Preferably, capacitors C5' and C6' are electrolytic capacitors having a pair of discharge resistors R5' and R6' in parallel, respectively. Transformer T1 is a leakage transformer, that is, having a leakage inductor of inductance L.sub.M (not shown) which serves as the ballast for lamp load LL (i.e. to limit steady state current flow through the lamp load). Alternatively, when transformer T1 has little or no leakage inductance an external inductor L7 of inductance L.sub.M is required for ballast purposes. Three windings T.sub.H1, T.sub.H2 and T.sub.H3 provide the necessary current for heating the filaments of lamps LL1 and LL2 during ignition and steady state operation. In series with windings T.sub.H1, T.sub.H2 and T.sub.H3 are inductors L4, L5 and L6, respectively, for limiting the current in the lamp filaments.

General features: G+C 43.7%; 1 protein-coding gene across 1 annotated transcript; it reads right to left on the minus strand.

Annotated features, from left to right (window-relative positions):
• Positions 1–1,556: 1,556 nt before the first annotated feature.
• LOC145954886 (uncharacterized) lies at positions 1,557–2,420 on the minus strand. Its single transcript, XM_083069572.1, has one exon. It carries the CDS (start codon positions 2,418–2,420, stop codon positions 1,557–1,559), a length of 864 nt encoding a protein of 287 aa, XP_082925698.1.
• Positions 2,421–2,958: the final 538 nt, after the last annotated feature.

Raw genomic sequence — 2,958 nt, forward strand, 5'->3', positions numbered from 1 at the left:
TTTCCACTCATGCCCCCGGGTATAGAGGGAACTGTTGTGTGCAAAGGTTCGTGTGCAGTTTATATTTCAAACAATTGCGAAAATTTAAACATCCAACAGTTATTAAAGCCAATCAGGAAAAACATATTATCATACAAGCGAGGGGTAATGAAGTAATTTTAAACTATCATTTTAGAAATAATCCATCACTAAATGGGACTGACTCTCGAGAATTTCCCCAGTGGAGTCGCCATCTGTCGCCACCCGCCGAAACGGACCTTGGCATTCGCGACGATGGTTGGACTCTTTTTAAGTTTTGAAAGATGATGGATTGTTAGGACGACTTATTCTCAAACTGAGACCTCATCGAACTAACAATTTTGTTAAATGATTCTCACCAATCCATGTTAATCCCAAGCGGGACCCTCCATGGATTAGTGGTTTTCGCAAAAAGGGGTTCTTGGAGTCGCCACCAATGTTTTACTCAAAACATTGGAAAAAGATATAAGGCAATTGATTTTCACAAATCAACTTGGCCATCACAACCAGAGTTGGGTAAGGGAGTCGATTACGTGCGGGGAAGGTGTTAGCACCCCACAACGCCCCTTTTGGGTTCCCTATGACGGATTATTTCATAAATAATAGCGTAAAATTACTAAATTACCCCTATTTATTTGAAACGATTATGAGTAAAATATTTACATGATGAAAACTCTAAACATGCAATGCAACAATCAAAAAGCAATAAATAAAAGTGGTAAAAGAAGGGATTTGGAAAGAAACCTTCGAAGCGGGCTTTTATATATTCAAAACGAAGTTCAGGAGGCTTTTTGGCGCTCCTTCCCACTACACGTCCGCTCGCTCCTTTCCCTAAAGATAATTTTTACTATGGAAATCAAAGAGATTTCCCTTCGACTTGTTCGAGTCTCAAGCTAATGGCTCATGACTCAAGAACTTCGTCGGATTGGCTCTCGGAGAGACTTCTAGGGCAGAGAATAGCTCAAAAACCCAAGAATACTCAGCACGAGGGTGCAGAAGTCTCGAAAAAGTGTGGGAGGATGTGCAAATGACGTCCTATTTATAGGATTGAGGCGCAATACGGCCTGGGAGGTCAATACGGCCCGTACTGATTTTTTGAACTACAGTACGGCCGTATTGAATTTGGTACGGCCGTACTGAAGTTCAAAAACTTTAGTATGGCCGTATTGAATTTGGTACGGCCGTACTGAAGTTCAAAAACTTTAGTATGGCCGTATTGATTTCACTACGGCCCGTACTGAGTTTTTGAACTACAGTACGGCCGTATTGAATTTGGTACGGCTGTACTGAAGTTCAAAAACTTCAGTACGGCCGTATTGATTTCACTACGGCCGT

Transformer T1 has a main secondary winding T.sub.M. A resonant capacitor C10 is in series with inductor L7 and reflects back to the primary winding of transformer T1 as a series LC combination across the half-bridge inverter. A capacitor C11 serves as a D.C. blocking capacitor to prevent rectification if this should occur within the lamp load. In parallel with capacitor C11 is a resistor R34 for discharge of capacitor C11 should rectification occur. Blocking capacitor C11 has substantially no ballast function (i.e. to limit steady state current flow through the lamp load) and typically has a minimal voltage drop in the order of several volts. A capacitor C12 serves as a bypass capacitor for lamp LL2 and is used during lamp starting as part of a normal lamp sequence starting scheme.